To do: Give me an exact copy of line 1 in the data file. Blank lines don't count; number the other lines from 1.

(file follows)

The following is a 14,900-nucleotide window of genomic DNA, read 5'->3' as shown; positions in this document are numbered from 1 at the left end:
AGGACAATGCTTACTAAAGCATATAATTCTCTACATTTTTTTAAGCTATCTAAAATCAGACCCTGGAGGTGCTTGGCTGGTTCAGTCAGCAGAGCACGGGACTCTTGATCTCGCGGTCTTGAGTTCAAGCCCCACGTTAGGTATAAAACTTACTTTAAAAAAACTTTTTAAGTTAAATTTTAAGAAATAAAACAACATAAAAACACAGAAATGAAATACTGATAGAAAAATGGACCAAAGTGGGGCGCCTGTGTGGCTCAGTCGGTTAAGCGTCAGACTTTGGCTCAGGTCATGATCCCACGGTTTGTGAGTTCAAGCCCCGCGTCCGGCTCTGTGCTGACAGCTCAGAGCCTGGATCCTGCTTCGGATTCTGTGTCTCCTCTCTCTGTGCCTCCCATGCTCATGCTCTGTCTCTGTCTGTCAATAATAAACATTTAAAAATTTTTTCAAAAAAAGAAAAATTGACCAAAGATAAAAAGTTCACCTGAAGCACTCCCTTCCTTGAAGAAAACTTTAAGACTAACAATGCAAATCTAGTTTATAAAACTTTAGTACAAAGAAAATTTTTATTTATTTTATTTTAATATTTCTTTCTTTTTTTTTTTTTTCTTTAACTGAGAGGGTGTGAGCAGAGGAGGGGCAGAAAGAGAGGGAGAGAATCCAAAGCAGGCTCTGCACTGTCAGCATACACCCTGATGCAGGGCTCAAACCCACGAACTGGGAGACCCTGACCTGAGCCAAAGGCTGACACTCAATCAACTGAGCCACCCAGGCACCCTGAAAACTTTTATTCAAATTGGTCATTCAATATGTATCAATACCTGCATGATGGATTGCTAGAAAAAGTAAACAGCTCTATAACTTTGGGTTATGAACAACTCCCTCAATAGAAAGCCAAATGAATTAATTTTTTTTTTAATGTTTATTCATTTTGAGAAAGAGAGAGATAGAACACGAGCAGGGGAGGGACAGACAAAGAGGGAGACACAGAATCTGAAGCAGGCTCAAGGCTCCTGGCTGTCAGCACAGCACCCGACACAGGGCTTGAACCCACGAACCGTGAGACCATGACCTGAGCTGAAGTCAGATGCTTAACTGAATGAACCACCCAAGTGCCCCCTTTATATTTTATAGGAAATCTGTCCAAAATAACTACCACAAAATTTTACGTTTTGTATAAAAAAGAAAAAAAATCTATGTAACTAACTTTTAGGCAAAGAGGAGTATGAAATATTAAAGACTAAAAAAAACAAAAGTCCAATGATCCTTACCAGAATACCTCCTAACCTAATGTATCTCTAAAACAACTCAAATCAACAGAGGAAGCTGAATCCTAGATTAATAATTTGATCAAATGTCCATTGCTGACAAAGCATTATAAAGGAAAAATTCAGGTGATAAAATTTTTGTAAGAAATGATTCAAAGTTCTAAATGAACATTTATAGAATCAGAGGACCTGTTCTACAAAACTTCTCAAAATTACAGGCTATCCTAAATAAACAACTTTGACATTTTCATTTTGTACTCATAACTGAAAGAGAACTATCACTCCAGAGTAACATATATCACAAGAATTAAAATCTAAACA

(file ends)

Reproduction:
The following is a 14,900-nucleotide window of genomic DNA, read 5'->3' as shown; positions in this document are numbered from 1 at the left end: